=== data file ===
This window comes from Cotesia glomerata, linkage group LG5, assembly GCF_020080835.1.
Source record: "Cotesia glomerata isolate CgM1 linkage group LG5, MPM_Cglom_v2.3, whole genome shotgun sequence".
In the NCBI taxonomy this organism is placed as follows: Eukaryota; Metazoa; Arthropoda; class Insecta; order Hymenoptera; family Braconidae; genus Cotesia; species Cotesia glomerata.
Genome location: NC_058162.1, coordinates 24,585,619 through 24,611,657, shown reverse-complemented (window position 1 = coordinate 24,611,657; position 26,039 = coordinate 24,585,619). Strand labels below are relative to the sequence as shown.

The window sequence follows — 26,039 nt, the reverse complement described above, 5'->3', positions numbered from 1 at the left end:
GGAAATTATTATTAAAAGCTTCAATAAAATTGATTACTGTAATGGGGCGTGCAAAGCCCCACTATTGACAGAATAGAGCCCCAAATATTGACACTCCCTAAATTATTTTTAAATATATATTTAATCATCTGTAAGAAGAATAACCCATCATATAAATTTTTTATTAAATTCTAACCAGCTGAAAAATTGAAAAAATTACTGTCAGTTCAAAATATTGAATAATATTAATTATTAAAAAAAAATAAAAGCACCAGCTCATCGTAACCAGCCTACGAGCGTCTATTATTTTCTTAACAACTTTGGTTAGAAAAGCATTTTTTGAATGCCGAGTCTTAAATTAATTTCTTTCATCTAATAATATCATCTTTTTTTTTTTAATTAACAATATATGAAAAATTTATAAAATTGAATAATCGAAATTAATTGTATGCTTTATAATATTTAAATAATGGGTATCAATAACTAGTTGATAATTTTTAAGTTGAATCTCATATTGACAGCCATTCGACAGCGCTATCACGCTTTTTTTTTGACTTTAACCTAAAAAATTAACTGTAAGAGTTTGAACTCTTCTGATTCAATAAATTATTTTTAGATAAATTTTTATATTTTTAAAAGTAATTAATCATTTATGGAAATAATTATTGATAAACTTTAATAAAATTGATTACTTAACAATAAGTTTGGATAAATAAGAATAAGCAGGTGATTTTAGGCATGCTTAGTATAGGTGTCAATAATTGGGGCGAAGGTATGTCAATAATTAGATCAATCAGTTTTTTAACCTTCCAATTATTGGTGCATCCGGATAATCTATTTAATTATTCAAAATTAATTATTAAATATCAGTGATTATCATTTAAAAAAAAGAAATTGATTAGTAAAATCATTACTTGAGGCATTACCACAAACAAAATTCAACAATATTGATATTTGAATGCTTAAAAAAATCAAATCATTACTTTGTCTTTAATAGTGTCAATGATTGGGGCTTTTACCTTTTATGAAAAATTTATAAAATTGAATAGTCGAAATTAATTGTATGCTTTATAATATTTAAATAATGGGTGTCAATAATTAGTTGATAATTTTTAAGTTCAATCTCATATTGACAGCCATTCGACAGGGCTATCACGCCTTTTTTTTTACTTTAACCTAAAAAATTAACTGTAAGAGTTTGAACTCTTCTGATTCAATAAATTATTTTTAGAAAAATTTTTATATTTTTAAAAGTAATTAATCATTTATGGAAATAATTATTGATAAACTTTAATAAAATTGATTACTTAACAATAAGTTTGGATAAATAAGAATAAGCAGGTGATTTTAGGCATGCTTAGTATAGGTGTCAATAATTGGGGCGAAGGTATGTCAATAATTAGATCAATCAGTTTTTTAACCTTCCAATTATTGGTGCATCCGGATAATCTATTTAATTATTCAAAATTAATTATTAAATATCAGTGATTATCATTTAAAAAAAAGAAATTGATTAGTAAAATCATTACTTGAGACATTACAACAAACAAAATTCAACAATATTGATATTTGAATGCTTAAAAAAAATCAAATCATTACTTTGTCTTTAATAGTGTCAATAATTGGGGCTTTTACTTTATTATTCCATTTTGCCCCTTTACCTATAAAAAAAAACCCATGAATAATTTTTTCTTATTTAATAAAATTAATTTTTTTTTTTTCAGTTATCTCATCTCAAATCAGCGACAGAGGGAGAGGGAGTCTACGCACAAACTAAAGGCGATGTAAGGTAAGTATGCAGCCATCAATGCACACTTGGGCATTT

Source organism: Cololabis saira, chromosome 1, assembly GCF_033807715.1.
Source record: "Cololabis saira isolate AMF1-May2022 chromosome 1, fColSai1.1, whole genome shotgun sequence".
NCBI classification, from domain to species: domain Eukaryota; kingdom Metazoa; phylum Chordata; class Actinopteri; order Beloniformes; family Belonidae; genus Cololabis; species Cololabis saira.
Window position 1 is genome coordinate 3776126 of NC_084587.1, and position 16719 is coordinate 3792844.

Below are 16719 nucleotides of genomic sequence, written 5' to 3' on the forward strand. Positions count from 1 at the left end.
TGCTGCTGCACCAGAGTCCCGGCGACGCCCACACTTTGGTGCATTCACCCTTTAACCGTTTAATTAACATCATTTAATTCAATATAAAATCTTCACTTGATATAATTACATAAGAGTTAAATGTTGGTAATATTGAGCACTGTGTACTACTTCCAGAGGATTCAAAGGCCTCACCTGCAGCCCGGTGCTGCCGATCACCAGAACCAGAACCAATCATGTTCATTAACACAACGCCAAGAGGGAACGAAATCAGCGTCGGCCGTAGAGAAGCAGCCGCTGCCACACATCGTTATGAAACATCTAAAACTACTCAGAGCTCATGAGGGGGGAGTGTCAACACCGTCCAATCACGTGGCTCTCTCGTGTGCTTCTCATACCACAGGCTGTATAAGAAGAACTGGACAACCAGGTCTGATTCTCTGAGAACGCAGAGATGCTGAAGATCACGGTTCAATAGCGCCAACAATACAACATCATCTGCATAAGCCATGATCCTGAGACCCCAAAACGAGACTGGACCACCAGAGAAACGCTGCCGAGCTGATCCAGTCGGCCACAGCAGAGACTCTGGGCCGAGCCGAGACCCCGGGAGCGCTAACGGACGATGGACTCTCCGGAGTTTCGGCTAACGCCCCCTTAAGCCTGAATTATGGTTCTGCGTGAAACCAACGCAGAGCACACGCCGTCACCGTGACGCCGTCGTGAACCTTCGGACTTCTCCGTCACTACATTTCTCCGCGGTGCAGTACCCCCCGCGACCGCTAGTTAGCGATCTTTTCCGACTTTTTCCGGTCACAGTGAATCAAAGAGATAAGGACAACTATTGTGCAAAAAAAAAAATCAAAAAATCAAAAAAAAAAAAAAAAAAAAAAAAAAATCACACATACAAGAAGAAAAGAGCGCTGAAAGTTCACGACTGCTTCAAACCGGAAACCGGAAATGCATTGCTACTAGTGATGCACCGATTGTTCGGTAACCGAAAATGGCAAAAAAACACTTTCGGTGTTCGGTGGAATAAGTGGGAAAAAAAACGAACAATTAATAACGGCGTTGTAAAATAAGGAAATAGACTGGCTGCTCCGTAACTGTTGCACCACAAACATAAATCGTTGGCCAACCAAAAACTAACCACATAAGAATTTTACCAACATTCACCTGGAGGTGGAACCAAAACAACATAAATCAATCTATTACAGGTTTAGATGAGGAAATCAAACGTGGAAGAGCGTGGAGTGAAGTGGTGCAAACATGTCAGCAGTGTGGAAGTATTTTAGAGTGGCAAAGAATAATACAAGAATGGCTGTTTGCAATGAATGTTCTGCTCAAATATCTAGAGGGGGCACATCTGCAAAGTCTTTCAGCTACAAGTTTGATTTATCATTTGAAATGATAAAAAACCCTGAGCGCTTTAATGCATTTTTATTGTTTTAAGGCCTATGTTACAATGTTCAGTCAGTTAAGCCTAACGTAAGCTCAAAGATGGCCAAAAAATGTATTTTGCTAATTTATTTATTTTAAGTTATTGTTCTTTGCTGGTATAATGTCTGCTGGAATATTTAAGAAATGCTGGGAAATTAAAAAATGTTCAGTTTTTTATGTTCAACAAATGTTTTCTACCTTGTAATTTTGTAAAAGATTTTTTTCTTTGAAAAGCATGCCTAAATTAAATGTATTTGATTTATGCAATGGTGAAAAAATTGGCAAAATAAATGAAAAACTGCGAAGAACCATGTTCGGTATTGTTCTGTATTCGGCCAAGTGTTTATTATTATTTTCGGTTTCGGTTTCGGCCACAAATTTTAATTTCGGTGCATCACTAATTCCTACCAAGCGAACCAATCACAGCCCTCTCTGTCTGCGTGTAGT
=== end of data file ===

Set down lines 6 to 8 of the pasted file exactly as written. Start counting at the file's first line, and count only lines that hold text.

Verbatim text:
GGAAATTATTATTAAAAGCTTCAATAAAATTGATTACTGTAATGGGGCGTGCAAAGCCCCACTATTGACAGAATAGAGCCCCAAATATTGACACTCCCTAAATTATTTTTAAATATATATTTAATCATCTGTAAGAAGAATAACCCATCATATAAATTTTTTATTAAATTCTAACCAGCTGAAAAATTGAAAAAATTACTGTCAGTTCAAAATATTGAATAATATTAATTATTAAAAAAAAATAAAAGCACCAGCTCATCGTAACCAGCCTACGAGCGTCTATTATTTTCTTAACAACTTTGGTTAGAAAAGCATTTTTTGAATGCCGAGTCTTAAATTAATTTCTTTCATCTAATAATATCATCTTTTTTTTTTTAATTAACAATATATGAAAAATTTATAAAATTGAATAATCGAAATTAATTGTATGCTTTATAATATTTAAATAATGGGTATCAATAACTAGTTGATAATTTTTAAGTTGAATCTCATATTGACAGCCATTCGACAGCGCTATCACGCTTTTTTTTTGACTTTAACCTAAAAAATTAACTGTAAGAGTTTGAACTCTTCTGATTCAATAAATTATTTTTAGATAAATTTTTATATTTTTAAAAGTAATTAATCATTTATGGAAATAATTATTGATAAACTTTAATAAAATTGATTACTTAACAATAAGTTTGGATAAATAAGAATAAGCAGGTGATTTTAGGCATGCTTAGTATAGGTGTCAATAATTGGGGCGAAGGTATGTCAATAATTAGATCAATCAGTTTTTTAACCTTCCAATTATTGGTGCATCCGGATAATCTATTTAATTATTCAAAATTAATTATTAAATATCAGTGATTATCATTTAAAAAAAAGAAATTGATTAGTAAAATCATTACTTGAGGCATTACCACAAACAAAATTCAACAATATTGATATTTGAATGCTTAAAAAAATCAAATCATTACTTTGTCTTTAATAGTGTCAATGATTGGGGCTTTTACCTTTTATGAAAAATTTATAAAATTGAATAGTCGAAATTAATTGTATGCTTTATAATATTTAAATAATGGGTGTCAATAATTAGTTGATAATTTTTAAGTTCAATCTCATATTGACAGCCATTCGACAGGGCTATCACGCCTTTTTTTTTACTTTAACCTAAAAAATTAACTGTAAGAGTTTGAACTCTTCTGATTCAATAAATTATTTTTAGAAAAATTTTTATATTTTTAAAAGTAATTAATCATTTATGGAAATAATTATTGATAAACTTTAATAAAATTGATTACTTAACAATAAGTTTGGATAAATAAGAATAAGCAGGTGATTTTAGGCATGCTTAGTATAGGTGTCAATAATTGGGGCGAAGGTATGTCAATAATTAGATCAATCAGTTTTTTAACCTTCCAATTATTGGTGCATCCGGATAATCTATTTAATTATTCAAAATTAATTATTAAATATCAGTGATTATCATTTAAAAAAAAGAAATTGATTAGTAAAATCATTACTTGAGACATTACAACAAACAAAATTCAACAATATTGATATTTGAATGCTTAAAAAAAATCAAATCATTACTTTGTCTTTAATAGTGTCAATAATTGGGGCTTTTACTTTATTATTCCATTTTGCCCCTTTACCTATAAAAAAAAACCCATGAATAATTTTTTCTTATTTAATAAAATTAATTTTTTTTTTTTCAGTTATCTCATCTCAAATCAGCGACAGAGGGAGAGGGAGTCTACGCACAAACTAAAGGCGATGTAAGGTAAGTATGCAGCCATCAATGCACACTTGGGCATTT

Source organism: Cololabis saira, chromosome 1, assembly GCF_033807715.1.
Source record: "Cololabis saira isolate AMF1-May2022 chromosome 1, fColSai1.1, whole genome shotgun sequence".